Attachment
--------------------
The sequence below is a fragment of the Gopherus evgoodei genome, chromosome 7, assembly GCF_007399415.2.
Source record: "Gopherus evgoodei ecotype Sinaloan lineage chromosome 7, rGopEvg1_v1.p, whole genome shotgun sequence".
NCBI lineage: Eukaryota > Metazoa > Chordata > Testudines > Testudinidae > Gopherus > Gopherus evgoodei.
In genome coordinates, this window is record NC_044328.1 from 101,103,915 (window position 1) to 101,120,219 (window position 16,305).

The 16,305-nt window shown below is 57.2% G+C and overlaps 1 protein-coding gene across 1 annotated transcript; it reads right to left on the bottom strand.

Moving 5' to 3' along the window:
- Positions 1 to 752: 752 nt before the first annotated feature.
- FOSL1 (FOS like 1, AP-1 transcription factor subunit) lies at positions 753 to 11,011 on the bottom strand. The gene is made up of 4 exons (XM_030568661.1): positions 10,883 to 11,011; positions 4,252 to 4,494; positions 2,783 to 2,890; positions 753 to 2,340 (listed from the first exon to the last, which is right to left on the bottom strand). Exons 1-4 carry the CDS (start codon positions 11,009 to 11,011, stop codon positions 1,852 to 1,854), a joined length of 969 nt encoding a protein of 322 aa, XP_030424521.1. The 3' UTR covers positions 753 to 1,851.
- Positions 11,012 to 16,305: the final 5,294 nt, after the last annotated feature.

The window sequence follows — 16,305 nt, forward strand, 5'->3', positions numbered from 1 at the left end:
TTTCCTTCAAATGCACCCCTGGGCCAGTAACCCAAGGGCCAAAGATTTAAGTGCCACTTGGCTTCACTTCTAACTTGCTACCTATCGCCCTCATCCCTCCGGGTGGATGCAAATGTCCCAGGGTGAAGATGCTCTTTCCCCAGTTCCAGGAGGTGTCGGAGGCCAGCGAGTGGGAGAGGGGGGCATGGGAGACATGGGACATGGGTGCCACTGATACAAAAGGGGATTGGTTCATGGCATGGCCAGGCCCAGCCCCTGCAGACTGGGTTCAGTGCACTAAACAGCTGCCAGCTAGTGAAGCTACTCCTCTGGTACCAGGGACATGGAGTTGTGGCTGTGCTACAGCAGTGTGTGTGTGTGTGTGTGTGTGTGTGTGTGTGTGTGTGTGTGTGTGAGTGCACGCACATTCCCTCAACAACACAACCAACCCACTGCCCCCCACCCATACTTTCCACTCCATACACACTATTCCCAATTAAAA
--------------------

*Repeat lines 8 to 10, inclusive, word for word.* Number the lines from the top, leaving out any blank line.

- FOSL1 (FOS like 1, AP-1 transcription factor subunit) lies at positions 753 to 11,011 on the bottom strand. The gene is made up of 4 exons (XM_030568661.1): positions 10,883 to 11,011; positions 4,252 to 4,494; positions 2,783 to 2,890; positions 753 to 2,340 (listed from the first exon to the last, which is right to left on the bottom strand). Exons 1-4 carry the CDS (start codon positions 11,009 to 11,011, stop codon positions 1,852 to 1,854), a joined length of 969 nt encoding a protein of 322 aa, XP_030424521.1. The 3' UTR covers positions 753 to 1,851.
- Positions 11,012 to 16,305: the final 5,294 nt, after the last annotated feature.

The window sequence follows — 16,305 nt, forward strand, 5'->3', positions numbered from 1 at the left end: